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Coptic Egypt


Egypt is the cradle of human civilization: a fact hardly contested among authoritative historians. But Egypt also enjoys a local geo political position, connecting Africa, Asia, and Europe through the Mediterranean Sea. On its land, migrations of people, traditions, philosophies and religious beliefs succeeded each other for thousands of years. Evidence of this succession is still visible in the accumulation of monuments and sites attesting to a uniquely comprehensive cultural heritage. Indeed, one of the phenomena which shaped Egypt’s distinctive identity, and explains its pervasive influence on the then known world, was a dynamism that accommodated and re-formulated these successive cultures into one homogenous and harmonious Egyptian canvas. Egypt is one civilization woven of many strands, threaded by successive and intertwining eras; the Pharaonic, the Graeco-Roman, the Coptic Christian, and the Islamic eras. 

Because the Egyptian people are the essential product of this “harmony in diversity”, “otherness” has become an integral component of their awareness, a basic constituent of their national and cultural identity. This characterictic has yielded one important result: Egypt was, and still is, the land of refuge in the widest sense of tile word, a place of tolerence and dialogue for peoples, races, cultures and religions. 

On this land of Egypt, the first voice proclaiming the Oneness of God rang our in the 14th century B.C. through Akhenaron’s monotheistic creed. Moses and Jesus lived in this same land. Later, Islam entered without conflict. 

Before long, the world will be celebrating the birth of Christ, together with the birth of the twenty first century, the third millennium A.D. While sharing with the rest of mankind the celebration of this momentous milestone in the world’s history, Egypt will have its splendid occasion to celebrate the dawning of the seventh millennium of the country’s recorded history.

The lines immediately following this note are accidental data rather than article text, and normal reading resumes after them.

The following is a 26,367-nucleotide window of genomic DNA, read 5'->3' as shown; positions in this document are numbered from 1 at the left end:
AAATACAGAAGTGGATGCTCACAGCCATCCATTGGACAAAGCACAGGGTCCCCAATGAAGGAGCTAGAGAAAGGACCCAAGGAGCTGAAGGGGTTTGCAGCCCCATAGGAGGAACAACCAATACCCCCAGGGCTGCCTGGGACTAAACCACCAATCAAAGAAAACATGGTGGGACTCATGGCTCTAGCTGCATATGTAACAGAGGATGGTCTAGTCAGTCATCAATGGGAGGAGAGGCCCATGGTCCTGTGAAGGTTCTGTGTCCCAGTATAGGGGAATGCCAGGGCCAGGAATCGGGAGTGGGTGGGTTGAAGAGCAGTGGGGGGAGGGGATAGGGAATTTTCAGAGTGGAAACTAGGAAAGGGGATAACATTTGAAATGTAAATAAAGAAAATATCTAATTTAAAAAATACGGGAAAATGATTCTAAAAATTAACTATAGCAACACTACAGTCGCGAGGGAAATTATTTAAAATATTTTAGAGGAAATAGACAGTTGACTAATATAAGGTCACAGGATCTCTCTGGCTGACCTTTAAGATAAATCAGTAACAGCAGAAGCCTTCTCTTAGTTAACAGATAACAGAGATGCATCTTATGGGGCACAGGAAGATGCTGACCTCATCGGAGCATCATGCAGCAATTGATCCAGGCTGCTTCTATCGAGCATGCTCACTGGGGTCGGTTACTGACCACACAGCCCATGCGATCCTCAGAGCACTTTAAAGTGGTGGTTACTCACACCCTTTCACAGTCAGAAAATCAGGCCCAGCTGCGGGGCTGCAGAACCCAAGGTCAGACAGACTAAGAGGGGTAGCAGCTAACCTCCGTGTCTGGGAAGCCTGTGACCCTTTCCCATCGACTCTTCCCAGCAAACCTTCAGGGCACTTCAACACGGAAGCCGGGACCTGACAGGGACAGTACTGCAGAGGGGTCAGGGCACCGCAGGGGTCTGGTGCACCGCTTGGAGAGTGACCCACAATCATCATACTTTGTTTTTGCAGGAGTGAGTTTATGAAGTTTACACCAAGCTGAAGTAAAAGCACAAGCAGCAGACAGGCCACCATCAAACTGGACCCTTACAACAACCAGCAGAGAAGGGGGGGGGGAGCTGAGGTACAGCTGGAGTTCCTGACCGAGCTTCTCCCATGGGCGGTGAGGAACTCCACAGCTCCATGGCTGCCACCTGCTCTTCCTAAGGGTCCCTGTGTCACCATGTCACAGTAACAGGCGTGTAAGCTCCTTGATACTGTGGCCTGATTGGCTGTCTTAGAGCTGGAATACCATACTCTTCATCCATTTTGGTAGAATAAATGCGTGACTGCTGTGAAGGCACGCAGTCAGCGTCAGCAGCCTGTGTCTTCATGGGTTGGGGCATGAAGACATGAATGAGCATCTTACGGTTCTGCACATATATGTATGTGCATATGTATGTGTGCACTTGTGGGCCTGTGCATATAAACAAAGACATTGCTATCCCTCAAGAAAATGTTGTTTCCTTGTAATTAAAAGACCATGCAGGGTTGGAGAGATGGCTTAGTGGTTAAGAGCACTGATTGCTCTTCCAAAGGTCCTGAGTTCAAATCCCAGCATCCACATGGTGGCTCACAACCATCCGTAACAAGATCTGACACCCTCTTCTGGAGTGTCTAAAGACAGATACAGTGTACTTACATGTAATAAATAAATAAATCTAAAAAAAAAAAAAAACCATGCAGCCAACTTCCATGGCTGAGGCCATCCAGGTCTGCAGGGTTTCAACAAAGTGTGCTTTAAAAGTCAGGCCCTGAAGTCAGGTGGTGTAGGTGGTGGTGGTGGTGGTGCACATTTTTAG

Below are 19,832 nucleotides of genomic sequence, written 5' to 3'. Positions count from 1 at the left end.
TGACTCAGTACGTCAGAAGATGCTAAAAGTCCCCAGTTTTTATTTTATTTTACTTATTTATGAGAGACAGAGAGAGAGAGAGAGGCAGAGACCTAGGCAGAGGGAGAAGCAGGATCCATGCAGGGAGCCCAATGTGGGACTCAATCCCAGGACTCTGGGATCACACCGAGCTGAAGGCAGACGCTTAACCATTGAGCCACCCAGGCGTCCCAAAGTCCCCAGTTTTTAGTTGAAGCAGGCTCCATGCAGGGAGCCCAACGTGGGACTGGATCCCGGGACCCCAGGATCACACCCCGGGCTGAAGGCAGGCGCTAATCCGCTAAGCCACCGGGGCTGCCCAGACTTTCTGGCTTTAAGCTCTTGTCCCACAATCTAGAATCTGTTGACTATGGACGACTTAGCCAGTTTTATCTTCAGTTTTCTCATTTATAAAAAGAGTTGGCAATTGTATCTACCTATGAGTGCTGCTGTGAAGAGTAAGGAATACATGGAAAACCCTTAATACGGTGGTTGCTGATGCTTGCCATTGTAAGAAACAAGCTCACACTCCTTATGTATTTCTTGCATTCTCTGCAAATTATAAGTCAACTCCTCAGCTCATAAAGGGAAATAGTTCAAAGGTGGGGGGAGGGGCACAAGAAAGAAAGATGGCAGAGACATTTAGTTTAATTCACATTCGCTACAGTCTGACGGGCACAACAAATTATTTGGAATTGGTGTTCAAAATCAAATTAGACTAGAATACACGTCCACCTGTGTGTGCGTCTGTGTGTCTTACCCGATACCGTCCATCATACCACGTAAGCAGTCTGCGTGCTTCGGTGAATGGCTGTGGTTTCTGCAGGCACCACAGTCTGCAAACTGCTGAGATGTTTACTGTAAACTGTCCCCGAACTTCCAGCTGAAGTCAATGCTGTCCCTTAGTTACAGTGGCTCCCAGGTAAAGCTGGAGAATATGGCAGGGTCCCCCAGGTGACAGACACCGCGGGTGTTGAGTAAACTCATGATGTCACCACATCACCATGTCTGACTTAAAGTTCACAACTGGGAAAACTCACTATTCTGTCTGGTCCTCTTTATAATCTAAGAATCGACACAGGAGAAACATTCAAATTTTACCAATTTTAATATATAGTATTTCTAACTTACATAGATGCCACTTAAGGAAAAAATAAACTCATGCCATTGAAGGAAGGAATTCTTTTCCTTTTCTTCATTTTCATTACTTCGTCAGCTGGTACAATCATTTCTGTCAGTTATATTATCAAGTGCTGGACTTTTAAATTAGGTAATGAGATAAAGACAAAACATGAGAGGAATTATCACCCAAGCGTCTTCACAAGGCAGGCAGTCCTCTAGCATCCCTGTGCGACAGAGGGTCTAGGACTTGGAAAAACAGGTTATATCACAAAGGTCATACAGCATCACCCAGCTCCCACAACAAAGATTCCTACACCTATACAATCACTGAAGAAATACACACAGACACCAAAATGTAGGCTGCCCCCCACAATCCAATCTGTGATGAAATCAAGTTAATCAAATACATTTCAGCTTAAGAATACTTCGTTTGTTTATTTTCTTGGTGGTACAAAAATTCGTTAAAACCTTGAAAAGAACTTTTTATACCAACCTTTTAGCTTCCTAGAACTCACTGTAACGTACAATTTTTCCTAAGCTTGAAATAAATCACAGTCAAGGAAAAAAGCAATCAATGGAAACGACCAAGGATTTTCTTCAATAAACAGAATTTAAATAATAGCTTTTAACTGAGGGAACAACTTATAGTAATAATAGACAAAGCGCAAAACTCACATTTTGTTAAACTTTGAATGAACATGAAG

Some people in the outside world may not be aware of the special significance all Egyptians attribute to the fact that the Holy Family, when Christ was an infant, found haven in Egypt for nearly four years after their flight out of fear from the persecution of King Herod. Egypt’s re-paving of the route the Holy Family followed is part of a comprehensive policy to revive, and give prominence to, all the religious landmarks which constitute the spiritual heritage of the one Egyptian civilization. With an eye Of history, and Egypt’s role in it, a nation-wide project is under way, under the leadership of President Mubarak, to restore and preserve this heritage. The aim is to generate a renaissance, in a temporal context, connecting the past with the present, providing, thereby, an impetus for the future. 

To highlight but a few noteworthy examples of the many initiatives in this regard, I would refer only to the restoration work carried our on the Sphinx and now completed after ten years; the salvaging of Egyptian monuments of Graeco-Roman period off the shores of Alexandria; repairing the Hanging Church in Old Cairo, one of the oldest landmarks in Christendom in the orient, and the work of conservation carried out on the one-thousand year-old Al Azbar Mosque as well as on all the other awe-inspiring edifices of Islamic Cairo in the heart of the capital. 

His Holiness Pope Shenouda Ill, guardian and defender of the national traditions of the Coptic Church, personally approved the text of the present book, mapping the route the Holy Family followed on its flight into Egypt, from Al-Farma in the north east of Sinai to Al-Muharraq Monastery in the southern Nile Valley. When the ground work of this vast project is completed by the beginning of the third millennium, many of the believers in the One God, we all worship, and lovers of our civilization, will come to us. But the supreme objective of the present book, and of the project when completed, is enshrined in the two-fold message addressed to all Egyptians and the world at large simultaneously: that our country was, and will remain, a safe haven of co-existence and peace; and that the unity of the Egyptian people, both Moslems and Copts, is the backbone of the entity of the Nation-State of Egypt. 

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